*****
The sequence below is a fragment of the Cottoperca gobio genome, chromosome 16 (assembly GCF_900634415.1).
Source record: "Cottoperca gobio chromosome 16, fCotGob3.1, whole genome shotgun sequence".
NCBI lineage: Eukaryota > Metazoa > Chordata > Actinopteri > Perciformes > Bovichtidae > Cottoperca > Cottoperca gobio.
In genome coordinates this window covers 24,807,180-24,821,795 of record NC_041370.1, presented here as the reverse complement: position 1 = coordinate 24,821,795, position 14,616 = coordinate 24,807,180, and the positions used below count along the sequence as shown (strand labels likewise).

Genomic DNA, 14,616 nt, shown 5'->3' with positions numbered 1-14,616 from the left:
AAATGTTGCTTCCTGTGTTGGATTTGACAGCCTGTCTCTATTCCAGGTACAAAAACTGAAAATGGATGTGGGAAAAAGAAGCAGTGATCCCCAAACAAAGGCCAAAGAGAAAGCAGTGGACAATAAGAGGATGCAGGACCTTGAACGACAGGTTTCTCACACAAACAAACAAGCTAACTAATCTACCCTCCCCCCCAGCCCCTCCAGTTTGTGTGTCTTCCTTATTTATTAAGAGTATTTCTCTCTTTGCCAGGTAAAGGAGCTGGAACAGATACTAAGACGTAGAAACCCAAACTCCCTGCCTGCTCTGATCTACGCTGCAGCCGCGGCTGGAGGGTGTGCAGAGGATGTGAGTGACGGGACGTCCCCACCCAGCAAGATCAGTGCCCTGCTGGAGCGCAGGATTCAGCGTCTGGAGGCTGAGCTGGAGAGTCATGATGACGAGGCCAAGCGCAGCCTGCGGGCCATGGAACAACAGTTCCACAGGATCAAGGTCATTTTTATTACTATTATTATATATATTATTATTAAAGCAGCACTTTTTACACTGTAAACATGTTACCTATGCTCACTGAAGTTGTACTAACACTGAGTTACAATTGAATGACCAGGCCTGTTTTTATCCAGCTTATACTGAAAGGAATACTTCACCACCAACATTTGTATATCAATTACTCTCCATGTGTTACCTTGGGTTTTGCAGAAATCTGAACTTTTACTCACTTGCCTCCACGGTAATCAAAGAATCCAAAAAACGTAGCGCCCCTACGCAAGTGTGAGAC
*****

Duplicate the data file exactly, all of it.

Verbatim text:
The sequence below is a fragment of the Cottoperca gobio genome, chromosome 16 (assembly GCF_900634415.1).
Source record: "Cottoperca gobio chromosome 16, fCotGob3.1, whole genome shotgun sequence".
NCBI lineage: Eukaryota > Metazoa > Chordata > Actinopteri > Perciformes > Bovichtidae > Cottoperca > Cottoperca gobio.
In genome coordinates this window covers 24,807,180-24,821,795 of record NC_041370.1, presented here as the reverse complement: position 1 = coordinate 24,821,795, position 14,616 = coordinate 24,807,180, and the positions used below count along the sequence as shown (strand labels likewise).

Genomic DNA, 14,616 nt, shown 5'->3' with positions numbered 1-14,616 from the left:
AAATGTTGCTTCCTGTGTTGGATTTGACAGCCTGTCTCTATTCCAGGTACAAAAACTGAAAATGGATGTGGGAAAAAGAAGCAGTGATCCCCAAACAAAGGCCAAAGAGAAAGCAGTGGACAATAAGAGGATGCAGGACCTTGAACGACAGGTTTCTCACACAAACAAACAAGCTAACTAATCTACCCTCCCCCCCAGCCCCTCCAGTTTGTGTGTCTTCCTTATTTATTAAGAGTATTTCTCTCTTTGCCAGGTAAAGGAGCTGGAACAGATACTAAGACGTAGAAACCCAAACTCCCTGCCTGCTCTGATCTACGCTGCAGCCGCGGCTGGAGGGTGTGCAGAGGATGTGAGTGACGGGACGTCCCCACCCAGCAAGATCAGTGCCCTGCTGGAGCGCAGGATTCAGCGTCTGGAGGCTGAGCTGGAGAGTCATGATGACGAGGCCAAGCGCAGCCTGCGGGCCATGGAACAACAGTTCCACAGGATCAAGGTCATTTTTATTACTATTATTATATATATTATTATTAAAGCAGCACTTTTTACACTGTAAACATGTTACCTATGCTCACTGAAGTTGTACTAACACTGAGTTACAATTGAATGACCAGGCCTGTTTTTATCCAGCTTATACTGAAAGGAATACTTCACCACCAACATTTGTATATCAATTACTCTCCATGTGTTACCTTGGGTTTTGCAGAAATCTGAACTTTTACTCACTTGCCTCCACGGTAATCAAAGAATCCAAAAAACGTAGCGCCCCTACGCAAGTGTGAGAC